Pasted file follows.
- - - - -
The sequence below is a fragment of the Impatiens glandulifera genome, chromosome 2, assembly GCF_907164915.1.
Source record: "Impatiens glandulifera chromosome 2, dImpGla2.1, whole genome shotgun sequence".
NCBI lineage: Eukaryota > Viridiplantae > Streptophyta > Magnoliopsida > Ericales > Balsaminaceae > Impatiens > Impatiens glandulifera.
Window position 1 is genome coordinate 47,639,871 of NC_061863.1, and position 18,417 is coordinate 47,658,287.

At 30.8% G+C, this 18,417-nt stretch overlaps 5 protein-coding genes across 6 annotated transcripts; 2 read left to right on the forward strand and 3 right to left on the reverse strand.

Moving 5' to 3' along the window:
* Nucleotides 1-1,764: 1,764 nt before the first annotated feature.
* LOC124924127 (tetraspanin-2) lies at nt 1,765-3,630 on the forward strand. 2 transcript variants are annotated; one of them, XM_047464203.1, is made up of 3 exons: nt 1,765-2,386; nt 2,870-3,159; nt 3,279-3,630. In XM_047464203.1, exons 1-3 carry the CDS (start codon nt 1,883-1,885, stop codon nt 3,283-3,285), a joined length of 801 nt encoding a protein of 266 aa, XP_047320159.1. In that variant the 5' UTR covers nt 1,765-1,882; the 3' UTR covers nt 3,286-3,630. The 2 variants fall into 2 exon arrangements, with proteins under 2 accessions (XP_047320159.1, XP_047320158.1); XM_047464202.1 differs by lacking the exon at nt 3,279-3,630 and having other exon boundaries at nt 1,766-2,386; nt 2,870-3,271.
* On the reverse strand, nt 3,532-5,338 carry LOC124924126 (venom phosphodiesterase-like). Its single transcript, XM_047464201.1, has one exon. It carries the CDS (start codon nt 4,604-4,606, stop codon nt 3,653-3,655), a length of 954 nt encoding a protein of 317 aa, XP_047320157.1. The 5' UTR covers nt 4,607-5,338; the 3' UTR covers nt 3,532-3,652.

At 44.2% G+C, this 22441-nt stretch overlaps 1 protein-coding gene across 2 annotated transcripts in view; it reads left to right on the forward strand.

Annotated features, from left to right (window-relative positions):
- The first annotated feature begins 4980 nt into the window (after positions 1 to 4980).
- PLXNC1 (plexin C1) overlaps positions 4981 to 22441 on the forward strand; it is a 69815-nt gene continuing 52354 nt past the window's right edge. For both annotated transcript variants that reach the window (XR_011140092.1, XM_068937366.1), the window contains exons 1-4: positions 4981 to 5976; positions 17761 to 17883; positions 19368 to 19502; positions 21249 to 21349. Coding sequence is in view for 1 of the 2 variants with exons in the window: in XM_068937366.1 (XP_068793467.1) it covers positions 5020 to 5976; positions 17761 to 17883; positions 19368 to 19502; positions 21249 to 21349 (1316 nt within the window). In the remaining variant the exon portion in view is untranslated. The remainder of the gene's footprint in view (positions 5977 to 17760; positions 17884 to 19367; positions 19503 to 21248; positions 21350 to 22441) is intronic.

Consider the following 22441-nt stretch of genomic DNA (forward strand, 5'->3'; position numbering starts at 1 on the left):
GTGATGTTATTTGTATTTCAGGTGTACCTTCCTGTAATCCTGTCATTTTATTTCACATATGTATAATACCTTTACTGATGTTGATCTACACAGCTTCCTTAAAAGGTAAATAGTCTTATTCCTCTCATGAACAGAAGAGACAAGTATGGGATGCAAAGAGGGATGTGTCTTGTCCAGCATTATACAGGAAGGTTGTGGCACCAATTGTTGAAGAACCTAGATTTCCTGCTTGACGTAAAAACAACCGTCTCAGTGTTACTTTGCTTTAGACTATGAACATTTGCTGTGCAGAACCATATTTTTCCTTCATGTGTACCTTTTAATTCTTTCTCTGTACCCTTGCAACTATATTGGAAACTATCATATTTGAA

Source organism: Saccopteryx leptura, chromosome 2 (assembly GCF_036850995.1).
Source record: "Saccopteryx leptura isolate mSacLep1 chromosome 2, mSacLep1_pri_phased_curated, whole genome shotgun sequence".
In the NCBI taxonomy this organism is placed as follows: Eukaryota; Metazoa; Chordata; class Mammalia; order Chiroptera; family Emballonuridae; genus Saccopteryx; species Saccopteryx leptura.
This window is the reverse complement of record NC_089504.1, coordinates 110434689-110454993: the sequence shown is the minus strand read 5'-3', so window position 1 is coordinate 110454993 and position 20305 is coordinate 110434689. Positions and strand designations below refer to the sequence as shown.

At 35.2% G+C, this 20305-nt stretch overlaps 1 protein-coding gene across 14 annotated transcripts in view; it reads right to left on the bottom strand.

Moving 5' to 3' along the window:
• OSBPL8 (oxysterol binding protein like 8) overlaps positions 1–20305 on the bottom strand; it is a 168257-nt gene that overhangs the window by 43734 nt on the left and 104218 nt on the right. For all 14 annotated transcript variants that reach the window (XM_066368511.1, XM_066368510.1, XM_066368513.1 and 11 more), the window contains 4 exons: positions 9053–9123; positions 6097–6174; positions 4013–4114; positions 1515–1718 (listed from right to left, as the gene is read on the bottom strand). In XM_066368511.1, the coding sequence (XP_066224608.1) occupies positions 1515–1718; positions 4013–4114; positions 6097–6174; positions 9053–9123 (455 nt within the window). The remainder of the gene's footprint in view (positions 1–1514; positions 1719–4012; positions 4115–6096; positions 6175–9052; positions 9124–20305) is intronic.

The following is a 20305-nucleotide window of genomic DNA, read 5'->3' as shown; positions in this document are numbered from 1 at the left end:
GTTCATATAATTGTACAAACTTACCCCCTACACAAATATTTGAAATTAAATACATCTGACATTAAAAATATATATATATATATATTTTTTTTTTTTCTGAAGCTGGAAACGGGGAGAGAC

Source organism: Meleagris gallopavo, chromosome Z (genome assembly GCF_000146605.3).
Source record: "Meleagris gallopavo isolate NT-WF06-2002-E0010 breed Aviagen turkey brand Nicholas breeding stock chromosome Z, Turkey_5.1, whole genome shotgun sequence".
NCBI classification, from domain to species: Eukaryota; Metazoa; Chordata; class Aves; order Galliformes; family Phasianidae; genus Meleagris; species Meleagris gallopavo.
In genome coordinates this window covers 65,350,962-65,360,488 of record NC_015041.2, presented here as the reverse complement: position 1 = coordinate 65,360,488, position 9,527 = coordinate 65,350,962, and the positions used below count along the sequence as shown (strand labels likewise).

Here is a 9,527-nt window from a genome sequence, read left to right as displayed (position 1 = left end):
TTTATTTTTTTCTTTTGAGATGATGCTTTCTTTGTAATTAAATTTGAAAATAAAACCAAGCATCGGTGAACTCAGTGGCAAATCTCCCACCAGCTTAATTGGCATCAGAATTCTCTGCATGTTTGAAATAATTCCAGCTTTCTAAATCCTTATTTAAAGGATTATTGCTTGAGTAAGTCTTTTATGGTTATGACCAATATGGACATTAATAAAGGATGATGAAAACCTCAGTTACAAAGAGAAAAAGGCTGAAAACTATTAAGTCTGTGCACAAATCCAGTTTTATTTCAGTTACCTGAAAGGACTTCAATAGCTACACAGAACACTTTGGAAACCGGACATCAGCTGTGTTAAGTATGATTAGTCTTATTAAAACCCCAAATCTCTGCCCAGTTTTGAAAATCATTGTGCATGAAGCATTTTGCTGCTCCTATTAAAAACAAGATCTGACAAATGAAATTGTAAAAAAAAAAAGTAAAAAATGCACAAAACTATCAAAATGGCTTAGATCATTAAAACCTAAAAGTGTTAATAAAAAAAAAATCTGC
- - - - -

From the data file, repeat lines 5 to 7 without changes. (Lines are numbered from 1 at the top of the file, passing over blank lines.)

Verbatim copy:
At 30.8% G+C, this 18,417-nt stretch overlaps 5 protein-coding genes across 6 annotated transcripts; 2 read left to right on the forward strand and 3 right to left on the reverse strand.

Moving 5' to 3' along the window:
* Nucleotides 1-1,764: 1,764 nt before the first annotated feature.